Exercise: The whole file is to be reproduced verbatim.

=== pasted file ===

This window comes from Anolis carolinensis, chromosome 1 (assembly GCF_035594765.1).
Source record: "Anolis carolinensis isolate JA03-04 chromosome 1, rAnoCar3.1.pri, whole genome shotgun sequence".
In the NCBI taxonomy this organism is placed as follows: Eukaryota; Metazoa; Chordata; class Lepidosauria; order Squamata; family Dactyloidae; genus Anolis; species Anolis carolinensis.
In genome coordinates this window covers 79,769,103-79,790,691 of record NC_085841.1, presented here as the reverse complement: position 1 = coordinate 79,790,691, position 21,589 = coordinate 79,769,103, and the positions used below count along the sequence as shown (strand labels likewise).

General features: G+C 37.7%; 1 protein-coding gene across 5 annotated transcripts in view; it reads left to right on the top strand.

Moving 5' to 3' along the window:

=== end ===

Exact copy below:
This window comes from Anolis carolinensis, chromosome 1 (assembly GCF_035594765.1).
Source record: "Anolis carolinensis isolate JA03-04 chromosome 1, rAnoCar3.1.pri, whole genome shotgun sequence".
In the NCBI taxonomy this organism is placed as follows: Eukaryota; Metazoa; Chordata; class Lepidosauria; order Squamata; family Dactyloidae; genus Anolis; species Anolis carolinensis.
In genome coordinates this window covers 79,769,103-79,790,691 of record NC_085841.1, presented here as the reverse complement: position 1 = coordinate 79,790,691, position 21,589 = coordinate 79,769,103, and the positions used below count along the sequence as shown (strand labels likewise).

General features: G+C 37.7%; 1 protein-coding gene across 5 annotated transcripts in view; it reads left to right on the top strand.

Moving 5' to 3' along the window: